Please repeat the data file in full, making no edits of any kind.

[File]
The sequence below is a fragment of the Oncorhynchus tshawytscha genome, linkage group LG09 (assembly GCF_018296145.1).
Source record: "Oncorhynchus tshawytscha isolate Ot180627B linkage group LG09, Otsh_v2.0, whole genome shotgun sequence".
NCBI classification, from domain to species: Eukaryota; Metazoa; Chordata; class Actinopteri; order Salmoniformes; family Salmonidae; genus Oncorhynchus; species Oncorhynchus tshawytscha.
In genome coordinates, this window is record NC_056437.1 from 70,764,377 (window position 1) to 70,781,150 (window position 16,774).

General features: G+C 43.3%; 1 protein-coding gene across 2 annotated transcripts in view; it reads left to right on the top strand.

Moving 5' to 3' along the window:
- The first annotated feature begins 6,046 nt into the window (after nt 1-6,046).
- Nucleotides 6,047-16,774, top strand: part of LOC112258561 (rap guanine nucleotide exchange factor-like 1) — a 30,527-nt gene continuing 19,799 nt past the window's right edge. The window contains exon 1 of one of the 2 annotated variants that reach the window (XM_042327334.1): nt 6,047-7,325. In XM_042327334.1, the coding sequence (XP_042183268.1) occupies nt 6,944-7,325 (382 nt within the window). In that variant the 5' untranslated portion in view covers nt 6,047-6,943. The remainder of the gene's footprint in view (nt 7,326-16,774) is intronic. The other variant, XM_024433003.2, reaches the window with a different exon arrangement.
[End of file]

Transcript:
The sequence below is a fragment of the Oncorhynchus tshawytscha genome, linkage group LG09 (assembly GCF_018296145.1).
Source record: "Oncorhynchus tshawytscha isolate Ot180627B linkage group LG09, Otsh_v2.0, whole genome shotgun sequence".
NCBI classification, from domain to species: Eukaryota; Metazoa; Chordata; class Actinopteri; order Salmoniformes; family Salmonidae; genus Oncorhynchus; species Oncorhynchus tshawytscha.
In genome coordinates, this window is record NC_056437.1 from 70,764,377 (window position 1) to 70,781,150 (window position 16,774).

General features: G+C 43.3%; 1 protein-coding gene across 2 annotated transcripts in view; it reads left to right on the top strand.

Moving 5' to 3' along the window:
- The first annotated feature begins 6,046 nt into the window (after nt 1-6,046).
- Nucleotides 6,047-16,774, top strand: part of LOC112258561 (rap guanine nucleotide exchange factor-like 1) — a 30,527-nt gene continuing 19,799 nt past the window's right edge. The window contains exon 1 of one of the 2 annotated variants that reach the window (XM_042327334.1): nt 6,047-7,325. In XM_042327334.1, the coding sequence (XP_042183268.1) occupies nt 6,944-7,325 (382 nt within the window). In that variant the 5' untranslated portion in view covers nt 6,047-6,943. The remainder of the gene's footprint in view (nt 7,326-16,774) is intronic. The other variant, XM_024433003.2, reaches the window with a different exon arrangement.